About the Journal

General Information
The ASEAN Journal of Radiology (ASEAN-JR), an official journal of ASEAN association of Radiology (AAR), publishes articles pertaining to the clinical imaging, therapy, and basic science of the radiology, radiation therapy, medical physics and related educational, socioeconomic and medicolegal issue in ASEAN regions and worldwide. The content of the ASEAN-JR is determined by the Editors.

Types of articles the ASEAN-JR will consider for pufblication include Original Research, Case Reports, Technical Innovation, Letters to the Editor, and special papers including Review Articles, Pictorial Essay, Classic Case, Perspective, and ASEAN Movement in Radiology.

Submitted manuscripts must not contain previously published material or material under consideration for publication elsewhere unless specific permission is obtained. Accepted manuscripts become the property of the ASEAN-JR and may not be republished without its consent. Manuscripts will undergo peer review, and an ASEAN-JR Editor will then make a decision relative to publication.

It is the Corresponding Author’s responsibility to ensure that he/she has the correct authors’ names, affiliations, addresses and author sequence when the final corrected proofs are submitted. Please keep in mind that corrections are no longer possible after online first publication.

From 2020, the ASEAN-JR will be published every 4 months; number 1 (January-April), number 2 (May-August), number 3 (September-December), all of which are available exclusively online.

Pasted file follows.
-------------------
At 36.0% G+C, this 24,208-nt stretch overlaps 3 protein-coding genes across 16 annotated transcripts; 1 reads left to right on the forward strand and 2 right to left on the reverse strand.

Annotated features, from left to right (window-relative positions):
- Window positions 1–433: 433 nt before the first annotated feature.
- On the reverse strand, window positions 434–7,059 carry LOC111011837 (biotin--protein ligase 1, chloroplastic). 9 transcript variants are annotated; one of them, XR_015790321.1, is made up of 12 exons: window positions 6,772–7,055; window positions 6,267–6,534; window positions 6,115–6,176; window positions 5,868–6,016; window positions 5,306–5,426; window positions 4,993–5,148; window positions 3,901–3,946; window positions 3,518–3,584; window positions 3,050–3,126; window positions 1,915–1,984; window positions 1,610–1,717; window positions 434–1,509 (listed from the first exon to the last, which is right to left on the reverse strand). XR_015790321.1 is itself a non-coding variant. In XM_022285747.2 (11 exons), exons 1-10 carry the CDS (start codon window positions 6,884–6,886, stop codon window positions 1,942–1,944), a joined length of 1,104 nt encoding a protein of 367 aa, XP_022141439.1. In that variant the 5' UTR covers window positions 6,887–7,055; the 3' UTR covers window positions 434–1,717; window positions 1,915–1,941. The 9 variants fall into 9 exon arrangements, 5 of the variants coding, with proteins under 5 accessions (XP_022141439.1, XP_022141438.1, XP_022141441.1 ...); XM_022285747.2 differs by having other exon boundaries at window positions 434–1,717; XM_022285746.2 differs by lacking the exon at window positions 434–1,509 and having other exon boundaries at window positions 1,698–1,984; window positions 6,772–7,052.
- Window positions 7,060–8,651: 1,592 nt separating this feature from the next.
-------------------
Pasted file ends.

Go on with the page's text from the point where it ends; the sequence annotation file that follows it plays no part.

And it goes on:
No Article Processing Charges (APCs) (Free to Publish)

Types of Papers

1. Original Article

This is the most important type of article because it provides new information based on original research. An original report is new because of the imaging findings in a disease or syndrome; it is new because of unique interventional processes; it is new because it expresses new manifestations or complications or follow-up of a disease or disorder. Original reports can be prospective or retrospective. They can be clinical or basic research.


Structured Abstract (words limit 250) which should be divided into the following sections:

  • Background – reason for study
  • Objective – give hypothesis being tested
  • Materials and methods – brief but specific to number of subjects, how collected, and what was done
  • Results – the findings of the study with statistical significance
  • Conclusion 

 Body of article:

  • Introduction: Briefly describe the objective of the investigation and explain why it is important.